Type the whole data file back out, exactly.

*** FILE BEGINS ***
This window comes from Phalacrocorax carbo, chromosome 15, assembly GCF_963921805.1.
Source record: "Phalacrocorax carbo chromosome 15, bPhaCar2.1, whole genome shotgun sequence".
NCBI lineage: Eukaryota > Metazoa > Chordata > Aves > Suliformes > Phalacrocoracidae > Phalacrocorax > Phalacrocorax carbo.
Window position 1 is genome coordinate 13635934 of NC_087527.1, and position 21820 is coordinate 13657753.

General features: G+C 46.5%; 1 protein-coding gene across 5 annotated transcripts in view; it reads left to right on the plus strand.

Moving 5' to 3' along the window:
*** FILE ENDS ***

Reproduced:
This window comes from Phalacrocorax carbo, chromosome 15, assembly GCF_963921805.1.
Source record: "Phalacrocorax carbo chromosome 15, bPhaCar2.1, whole genome shotgun sequence".
NCBI lineage: Eukaryota > Metazoa > Chordata > Aves > Suliformes > Phalacrocoracidae > Phalacrocorax > Phalacrocorax carbo.
Window position 1 is genome coordinate 13635934 of NC_087527.1, and position 21820 is coordinate 13657753.

General features: G+C 46.5%; 1 protein-coding gene across 5 annotated transcripts in view; it reads left to right on the plus strand.

Moving 5' to 3' along the window: